3) Look for BROWN nits (or live eggs). Not the white ones. White eggs are no longer living, they are just the shells of already hatched bugs. Brown nits are incredibly hard to see and they actually blend in with most shades of brown hair. (It is apparently easier to spot lice on blond or black hair.) When working with a light, angle your lamp so that the light mimics sunlight. Nits will glitter, like tiny jewels.

For tips on what to do if you actually find that your child has an outbreak… stay tuned for part two.

Tuesday, November 15, 2011

What is Eco Friendly Fashion?

I'm not a fashionista, and I'm about as far from a diva as they come. But in the past year or so, I've had a resurgence in my desire to look good when I leave the house.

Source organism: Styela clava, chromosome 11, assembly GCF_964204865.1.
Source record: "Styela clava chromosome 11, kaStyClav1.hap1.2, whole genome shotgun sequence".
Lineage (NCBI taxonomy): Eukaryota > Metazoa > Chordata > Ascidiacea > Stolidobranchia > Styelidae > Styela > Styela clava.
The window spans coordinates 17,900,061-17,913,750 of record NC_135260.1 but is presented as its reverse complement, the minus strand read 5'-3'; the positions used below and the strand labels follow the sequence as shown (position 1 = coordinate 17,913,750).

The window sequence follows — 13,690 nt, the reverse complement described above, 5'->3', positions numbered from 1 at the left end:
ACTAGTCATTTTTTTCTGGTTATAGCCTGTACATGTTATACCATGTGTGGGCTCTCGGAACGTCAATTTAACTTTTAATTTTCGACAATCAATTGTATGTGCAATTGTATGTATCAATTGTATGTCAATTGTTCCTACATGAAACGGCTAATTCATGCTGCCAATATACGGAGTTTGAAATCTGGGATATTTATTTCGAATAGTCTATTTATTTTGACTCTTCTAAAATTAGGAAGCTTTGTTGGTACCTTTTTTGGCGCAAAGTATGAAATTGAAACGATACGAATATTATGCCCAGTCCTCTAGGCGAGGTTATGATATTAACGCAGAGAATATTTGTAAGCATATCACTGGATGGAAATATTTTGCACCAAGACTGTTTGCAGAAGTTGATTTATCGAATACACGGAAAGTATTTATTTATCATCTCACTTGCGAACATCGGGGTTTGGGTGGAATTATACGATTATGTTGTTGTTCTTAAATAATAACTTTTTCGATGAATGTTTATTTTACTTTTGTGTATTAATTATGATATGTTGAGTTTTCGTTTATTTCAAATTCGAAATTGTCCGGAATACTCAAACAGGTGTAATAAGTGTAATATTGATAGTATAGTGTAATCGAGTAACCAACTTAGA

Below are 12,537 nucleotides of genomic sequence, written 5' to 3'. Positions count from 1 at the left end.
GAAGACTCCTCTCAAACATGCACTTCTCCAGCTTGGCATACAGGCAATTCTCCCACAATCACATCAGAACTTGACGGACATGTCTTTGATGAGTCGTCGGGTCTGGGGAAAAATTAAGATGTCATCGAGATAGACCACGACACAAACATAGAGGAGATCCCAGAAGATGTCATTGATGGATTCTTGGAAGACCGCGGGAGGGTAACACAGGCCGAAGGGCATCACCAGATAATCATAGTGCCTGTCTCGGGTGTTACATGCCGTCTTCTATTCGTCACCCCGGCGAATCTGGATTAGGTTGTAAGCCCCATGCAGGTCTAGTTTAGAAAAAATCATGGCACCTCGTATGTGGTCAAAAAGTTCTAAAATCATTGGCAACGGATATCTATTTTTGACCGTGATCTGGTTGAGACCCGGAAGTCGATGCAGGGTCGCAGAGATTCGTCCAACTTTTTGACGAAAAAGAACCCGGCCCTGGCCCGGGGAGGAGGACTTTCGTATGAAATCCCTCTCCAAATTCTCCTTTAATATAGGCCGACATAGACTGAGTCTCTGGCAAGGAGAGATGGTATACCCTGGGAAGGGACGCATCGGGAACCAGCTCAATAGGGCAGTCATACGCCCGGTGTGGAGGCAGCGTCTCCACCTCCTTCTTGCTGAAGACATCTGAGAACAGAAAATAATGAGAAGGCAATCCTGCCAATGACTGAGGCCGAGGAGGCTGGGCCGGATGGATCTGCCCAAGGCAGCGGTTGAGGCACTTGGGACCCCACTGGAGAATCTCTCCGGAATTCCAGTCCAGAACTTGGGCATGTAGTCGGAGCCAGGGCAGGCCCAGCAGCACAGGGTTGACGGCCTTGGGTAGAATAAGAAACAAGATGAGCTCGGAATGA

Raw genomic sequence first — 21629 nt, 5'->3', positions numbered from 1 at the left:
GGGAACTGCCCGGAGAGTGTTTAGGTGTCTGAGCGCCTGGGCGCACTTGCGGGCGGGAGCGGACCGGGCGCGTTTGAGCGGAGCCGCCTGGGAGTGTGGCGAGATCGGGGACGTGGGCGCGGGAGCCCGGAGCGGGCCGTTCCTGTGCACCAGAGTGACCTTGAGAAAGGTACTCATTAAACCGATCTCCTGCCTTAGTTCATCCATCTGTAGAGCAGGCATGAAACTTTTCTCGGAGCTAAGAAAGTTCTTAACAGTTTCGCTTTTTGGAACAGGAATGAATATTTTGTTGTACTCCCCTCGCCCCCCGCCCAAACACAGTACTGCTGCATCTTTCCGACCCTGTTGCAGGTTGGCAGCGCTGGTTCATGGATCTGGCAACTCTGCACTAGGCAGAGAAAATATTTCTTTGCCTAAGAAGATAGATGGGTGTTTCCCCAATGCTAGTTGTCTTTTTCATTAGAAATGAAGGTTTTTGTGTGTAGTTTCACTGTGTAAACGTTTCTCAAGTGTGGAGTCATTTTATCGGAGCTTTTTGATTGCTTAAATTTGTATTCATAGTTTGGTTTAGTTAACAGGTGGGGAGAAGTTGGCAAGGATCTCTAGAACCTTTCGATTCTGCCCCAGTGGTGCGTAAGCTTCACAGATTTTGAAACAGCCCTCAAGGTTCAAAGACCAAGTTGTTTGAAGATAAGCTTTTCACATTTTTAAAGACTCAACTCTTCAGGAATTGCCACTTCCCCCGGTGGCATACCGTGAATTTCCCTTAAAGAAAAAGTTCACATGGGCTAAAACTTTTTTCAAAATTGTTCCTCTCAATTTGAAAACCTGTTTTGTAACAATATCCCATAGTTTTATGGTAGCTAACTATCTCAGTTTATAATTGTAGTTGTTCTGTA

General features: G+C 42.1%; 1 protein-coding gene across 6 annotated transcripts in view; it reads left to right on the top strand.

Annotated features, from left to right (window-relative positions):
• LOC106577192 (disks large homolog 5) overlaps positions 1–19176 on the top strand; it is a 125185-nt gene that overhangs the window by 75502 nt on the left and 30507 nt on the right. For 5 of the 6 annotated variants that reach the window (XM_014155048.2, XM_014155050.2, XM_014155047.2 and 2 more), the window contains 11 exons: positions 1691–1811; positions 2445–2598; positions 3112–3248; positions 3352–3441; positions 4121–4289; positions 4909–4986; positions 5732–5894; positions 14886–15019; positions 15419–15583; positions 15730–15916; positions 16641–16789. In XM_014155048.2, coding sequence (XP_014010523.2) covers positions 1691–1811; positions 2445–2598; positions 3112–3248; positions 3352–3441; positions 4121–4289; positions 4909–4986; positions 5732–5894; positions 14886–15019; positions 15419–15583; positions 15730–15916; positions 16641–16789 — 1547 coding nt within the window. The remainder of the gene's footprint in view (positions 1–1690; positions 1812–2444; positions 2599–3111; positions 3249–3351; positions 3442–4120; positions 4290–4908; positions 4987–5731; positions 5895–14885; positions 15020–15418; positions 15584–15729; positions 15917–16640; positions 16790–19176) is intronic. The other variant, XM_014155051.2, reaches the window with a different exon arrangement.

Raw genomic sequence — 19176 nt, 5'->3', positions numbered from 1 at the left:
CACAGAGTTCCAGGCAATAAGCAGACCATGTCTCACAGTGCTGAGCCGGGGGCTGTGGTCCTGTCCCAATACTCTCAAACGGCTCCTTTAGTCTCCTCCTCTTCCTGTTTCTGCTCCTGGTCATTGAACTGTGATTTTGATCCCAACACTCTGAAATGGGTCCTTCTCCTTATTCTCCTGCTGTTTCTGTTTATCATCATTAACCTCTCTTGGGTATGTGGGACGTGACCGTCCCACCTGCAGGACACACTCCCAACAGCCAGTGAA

As part of this process, I purged my closet of things that are either grossly out of style or simply too banged-up, ripped-up, stained or pilled to be worn in public. Unlike years past when I might have just thrown things away, I'm trying to be more thoughtful. Ripped cottons were turned into rags.  Beat up shoes were sent to Africa, and I'm passing out bags of clothes and gear to friends, acquaintances, and charities who can better distribute them.

But what does one buy when one wants to be conscientious? Simply the acquisition of something new means that at some point, it will need to be disposed.

Have you noticed how poorly made clothes are today? I bought three pairs of jeans on sale at Banana Republic about two years ago, and they all ripped through the knees within a year. Remember when a pair of Levis lasted a lifetime? Those days are long gone. Name brands feel like nothing more than letters printed on labels.